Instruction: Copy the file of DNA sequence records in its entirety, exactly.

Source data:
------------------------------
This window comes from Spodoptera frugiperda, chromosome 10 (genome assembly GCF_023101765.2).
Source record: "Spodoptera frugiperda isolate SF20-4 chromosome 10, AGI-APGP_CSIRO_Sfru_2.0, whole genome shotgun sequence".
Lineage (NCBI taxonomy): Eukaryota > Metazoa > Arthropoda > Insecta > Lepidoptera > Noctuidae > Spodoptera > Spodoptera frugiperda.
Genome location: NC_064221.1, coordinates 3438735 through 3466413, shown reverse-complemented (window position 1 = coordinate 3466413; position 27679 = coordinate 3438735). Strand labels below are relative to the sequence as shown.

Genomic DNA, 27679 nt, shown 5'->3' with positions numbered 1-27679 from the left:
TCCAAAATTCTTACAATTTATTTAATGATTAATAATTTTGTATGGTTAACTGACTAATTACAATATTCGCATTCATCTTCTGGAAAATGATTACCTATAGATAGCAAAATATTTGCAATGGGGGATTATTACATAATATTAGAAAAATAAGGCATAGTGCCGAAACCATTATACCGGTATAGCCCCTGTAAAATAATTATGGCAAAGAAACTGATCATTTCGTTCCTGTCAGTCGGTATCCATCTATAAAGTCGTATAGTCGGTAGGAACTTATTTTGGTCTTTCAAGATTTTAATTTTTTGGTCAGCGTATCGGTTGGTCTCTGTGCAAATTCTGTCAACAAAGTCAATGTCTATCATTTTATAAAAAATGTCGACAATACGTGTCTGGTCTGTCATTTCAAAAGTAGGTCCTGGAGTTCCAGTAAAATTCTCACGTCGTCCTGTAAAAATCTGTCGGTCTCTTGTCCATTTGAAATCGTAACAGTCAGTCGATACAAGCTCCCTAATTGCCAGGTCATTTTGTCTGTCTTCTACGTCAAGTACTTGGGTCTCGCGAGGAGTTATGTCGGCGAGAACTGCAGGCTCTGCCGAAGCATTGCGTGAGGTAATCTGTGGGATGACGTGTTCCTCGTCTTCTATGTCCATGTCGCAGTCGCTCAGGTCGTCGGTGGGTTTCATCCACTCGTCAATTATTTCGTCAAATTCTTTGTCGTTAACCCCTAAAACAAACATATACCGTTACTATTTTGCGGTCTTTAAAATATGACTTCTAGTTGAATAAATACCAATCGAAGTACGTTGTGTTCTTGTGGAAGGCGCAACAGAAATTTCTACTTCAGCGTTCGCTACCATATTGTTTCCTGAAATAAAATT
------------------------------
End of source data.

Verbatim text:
This window comes from Spodoptera frugiperda, chromosome 10 (genome assembly GCF_023101765.2).
Source record: "Spodoptera frugiperda isolate SF20-4 chromosome 10, AGI-APGP_CSIRO_Sfru_2.0, whole genome shotgun sequence".
Lineage (NCBI taxonomy): Eukaryota > Metazoa > Arthropoda > Insecta > Lepidoptera > Noctuidae > Spodoptera > Spodoptera frugiperda.
Genome location: NC_064221.1, coordinates 3438735 through 3466413, shown reverse-complemented (window position 1 = coordinate 3466413; position 27679 = coordinate 3438735). Strand labels below are relative to the sequence as shown.

Genomic DNA, 27679 nt, shown 5'->3' with positions numbered 1-27679 from the left:
TCCAAAATTCTTACAATTTATTTAATGATTAATAATTTTGTATGGTTAACTGACTAATTACAATATTCGCATTCATCTTCTGGAAAATGATTACCTATAGATAGCAAAATATTTGCAATGGGGGATTATTACATAATATTAGAAAAATAAGGCATAGTGCCGAAACCATTATACCGGTATAGCCCCTGTAAAATAATTATGGCAAAGAAACTGATCATTTCGTTCCTGTCAGTCGGTATCCATCTATAAAGTCGTATAGTCGGTAGGAACTTATTTTGGTCTTTCAAGATTTTAATTTTTTGGTCAGCGTATCGGTTGGTCTCTGTGCAAATTCTGTCAACAAAGTCAATGTCTATCATTTTATAAAAAATGTCGACAATACGTGTCTGGTCTGTCATTTCAAAAGTAGGTCCTGGAGTTCCAGTAAAATTCTCACGTCGTCCTGTAAAAATCTGTCGGTCTCTTGTCCATTTGAAATCGTAACAGTCAGTCGATACAAGCTCCCTAATTGCCAGGTCATTTTGTCTGTCTTCTACGTCAAGTACTTGGGTCTCGCGAGGAGTTATGTCGGCGAGAACTGCAGGCTCTGCCGAAGCATTGCGTGAGGTAATCTGTGGGATGACGTGTTCCTCGTCTTCTATGTCCATGTCGCAGTCGCTCAGGTCGTCGGTGGGTTTCATCCACTCGTCAATTATTTCGTCAAATTCTTTGTCGTTAACCCCTAAAACAAACATATACCGTTACTATTTTGCGGTCTTTAAAATATGACTTCTAGTTGAATAAATACCAATCGAAGTACGTTGTGTTCTTGTGGAAGGCGCAACAGAAATTTCTACTTCAGCGTTCGCTACCATATTGTTTCCTGAAATAAAATT